Alexander Ugolev, a famous Russian scientist who devoted his life to studying human digestive physiology, conducted an interesting experiment using two dead frogs: one cooked and one raw. He placed each into a beaker filled with a carnivore’s stomach acid (principally hydrochloric acid, HCl) and recorded the results. The raw frog was completely dissolved, while the cooked frog underwent only a moderate surface change and remained largely intact.
The way most of us have conceived the digestive process since junior high school “health” classes is something like this: Food goes in…body’s acidic gastric juices go to work…juices break down food…body absorbs the good stuff, expels the bad stuff. Implicit here is the notion that food itself is passive in all this, that food gets digested, but doesn’t itself do anything.
Ugolev showed that (apart from the most obvious mode of digestion via our own digestive enzymes) there is also a process of self-digestion of food-“autolysis” is the technical term-carried out by enzymes within the food itself. Here’s the key: While ordinary digestion takes place no matter what we put into our mouths, autolysis happens only when the food we consume is raw.
We do not digest by gastric juices alone. Every living cell is equipped to self-destruct when the conditions for that process are met. The agents of that self-destruction: those very enzymes which are part of every cell’s makeup. A seed, for example, when soaked, uses its activated enzymes to digest the nutrients inside, providing the new seedling with the boost of energy it needs to grow. The seed itself ceases to exist, while the seedling takes off and becomes a new plant. Or think about the carcass of a dead animal: Give it some time, and it will be literally “digested” by its own enzymatic activity, initiated from within.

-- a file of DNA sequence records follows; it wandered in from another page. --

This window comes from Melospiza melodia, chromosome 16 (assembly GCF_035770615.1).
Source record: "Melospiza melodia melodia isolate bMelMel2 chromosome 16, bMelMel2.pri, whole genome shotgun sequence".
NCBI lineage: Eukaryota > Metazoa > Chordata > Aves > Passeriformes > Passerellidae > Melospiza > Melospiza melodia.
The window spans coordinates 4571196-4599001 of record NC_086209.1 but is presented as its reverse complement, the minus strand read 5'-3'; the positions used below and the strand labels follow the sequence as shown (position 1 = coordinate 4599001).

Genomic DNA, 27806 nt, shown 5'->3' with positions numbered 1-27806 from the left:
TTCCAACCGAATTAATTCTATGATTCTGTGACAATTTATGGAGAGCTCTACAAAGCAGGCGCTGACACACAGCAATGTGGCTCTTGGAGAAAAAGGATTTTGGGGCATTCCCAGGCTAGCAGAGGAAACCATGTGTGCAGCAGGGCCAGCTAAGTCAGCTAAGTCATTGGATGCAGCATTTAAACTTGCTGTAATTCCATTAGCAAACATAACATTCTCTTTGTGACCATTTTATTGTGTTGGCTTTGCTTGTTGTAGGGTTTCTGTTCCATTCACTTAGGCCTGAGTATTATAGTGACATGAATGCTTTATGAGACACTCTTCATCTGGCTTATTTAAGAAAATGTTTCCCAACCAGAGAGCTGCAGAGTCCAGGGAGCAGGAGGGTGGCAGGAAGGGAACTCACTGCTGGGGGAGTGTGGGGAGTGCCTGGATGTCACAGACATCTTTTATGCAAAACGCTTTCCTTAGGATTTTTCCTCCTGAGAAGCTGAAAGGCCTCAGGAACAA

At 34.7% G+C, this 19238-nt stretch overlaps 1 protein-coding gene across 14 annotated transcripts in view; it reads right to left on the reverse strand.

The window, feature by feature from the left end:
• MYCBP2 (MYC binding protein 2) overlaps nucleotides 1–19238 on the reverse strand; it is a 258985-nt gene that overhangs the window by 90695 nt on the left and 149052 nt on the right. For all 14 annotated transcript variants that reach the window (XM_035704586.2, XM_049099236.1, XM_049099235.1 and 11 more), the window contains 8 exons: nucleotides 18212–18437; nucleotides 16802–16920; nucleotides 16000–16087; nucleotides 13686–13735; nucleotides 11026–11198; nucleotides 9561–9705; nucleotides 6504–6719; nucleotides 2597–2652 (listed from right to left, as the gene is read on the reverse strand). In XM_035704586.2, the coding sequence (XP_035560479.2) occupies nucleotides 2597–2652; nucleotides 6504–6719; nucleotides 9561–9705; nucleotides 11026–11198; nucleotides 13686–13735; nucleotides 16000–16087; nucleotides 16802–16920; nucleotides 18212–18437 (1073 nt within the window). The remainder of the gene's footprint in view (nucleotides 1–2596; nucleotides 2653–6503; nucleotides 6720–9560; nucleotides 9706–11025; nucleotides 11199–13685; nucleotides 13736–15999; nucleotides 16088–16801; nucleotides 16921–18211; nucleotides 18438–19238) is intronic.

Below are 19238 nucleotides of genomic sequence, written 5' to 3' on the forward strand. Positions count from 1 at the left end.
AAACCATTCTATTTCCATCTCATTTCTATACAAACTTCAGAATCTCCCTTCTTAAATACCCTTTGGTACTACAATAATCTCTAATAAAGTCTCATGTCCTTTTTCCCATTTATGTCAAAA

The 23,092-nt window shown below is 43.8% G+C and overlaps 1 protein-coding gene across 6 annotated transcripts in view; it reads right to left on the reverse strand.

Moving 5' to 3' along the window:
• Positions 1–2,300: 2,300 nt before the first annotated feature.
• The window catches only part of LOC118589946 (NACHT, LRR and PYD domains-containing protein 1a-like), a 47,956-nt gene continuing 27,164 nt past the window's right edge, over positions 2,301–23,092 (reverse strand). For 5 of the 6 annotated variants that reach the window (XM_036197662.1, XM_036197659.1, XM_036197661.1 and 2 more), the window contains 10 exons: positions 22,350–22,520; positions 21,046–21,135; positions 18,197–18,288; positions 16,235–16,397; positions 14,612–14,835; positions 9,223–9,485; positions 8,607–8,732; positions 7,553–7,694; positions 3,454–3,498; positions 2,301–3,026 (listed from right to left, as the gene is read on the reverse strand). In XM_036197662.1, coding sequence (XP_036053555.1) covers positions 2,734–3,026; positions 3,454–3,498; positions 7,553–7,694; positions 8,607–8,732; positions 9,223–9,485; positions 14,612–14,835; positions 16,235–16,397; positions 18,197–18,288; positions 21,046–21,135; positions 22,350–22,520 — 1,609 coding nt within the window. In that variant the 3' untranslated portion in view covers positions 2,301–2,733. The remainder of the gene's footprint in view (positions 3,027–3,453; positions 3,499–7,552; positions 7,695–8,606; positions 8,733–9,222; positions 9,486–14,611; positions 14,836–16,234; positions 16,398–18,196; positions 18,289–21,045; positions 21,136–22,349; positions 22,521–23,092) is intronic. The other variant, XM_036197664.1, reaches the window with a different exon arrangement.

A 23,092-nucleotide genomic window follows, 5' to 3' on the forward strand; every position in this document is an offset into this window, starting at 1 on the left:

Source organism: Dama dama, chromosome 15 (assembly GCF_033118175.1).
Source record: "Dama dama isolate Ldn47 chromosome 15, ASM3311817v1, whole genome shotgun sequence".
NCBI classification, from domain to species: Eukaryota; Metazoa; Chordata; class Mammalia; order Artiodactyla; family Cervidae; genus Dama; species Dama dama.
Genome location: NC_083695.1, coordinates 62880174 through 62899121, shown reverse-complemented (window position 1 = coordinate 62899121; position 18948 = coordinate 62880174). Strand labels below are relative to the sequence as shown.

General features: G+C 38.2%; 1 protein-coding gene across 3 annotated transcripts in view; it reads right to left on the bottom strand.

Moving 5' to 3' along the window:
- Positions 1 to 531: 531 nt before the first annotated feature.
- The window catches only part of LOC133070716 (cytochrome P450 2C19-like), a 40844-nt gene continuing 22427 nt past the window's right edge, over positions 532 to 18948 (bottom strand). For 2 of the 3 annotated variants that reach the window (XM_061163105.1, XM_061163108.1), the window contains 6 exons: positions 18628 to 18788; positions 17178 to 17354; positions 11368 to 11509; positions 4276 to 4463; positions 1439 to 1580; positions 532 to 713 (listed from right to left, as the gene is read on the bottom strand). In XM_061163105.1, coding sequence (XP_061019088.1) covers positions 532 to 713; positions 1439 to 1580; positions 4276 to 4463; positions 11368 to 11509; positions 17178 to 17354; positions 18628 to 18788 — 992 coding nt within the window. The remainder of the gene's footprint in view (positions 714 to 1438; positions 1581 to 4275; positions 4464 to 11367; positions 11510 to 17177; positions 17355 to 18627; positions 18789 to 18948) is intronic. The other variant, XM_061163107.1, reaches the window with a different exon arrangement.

So what, exactly, happened to the frogs? Once the raw frog made contact with the HCl, Ugolev noted, hydrogen ions from the acid immediately started permeating the animal’s cells, destroying the cells’ lysosomes and releasing the powerful enzymes within. Those enzymes got straight to work, digesting the frog’s body-the very body of which they were part. Working together, the HCl and the animal’s own enzymes were able to completely digest it.
In the case of the cooked frog, its enzymes had been destroyed by heat, and thus the HCL could only affect the external tissues of the animal. When the HCl was chemically exhausted, that was the end of the digestive process. If the hydrochloric acid was solely responsible for digestion, then both frogs would have been totally digested. The raw frog underwent a total digestion thanks to the process of autolysis.
The reason…When you eat raw, you’re eating living food. Food whose enzymes remain ready to work and to extract the full measure of nutrition available in what you’ve so wisely chosen to consume. You’ll enjoy eating nutritious raw foods. But moreover, by lessening your body’s digestive load in this way, you’ll also benefit from a feeling of lightness, bountiful energy, and an almost indescribable sensation of quiet comfort.
It’s a natural law-all life forms were meant to exist on live food. Humans are no exception. Though we’re capable of using cooked food for our needs to some degree, we pay for this compromise in the currency of deteriorating health and hastened aging. Consider this: relentlessly consuming cooked meals is quite literally following the path of our own self-destruction.
What we need instead: food that self-destructs!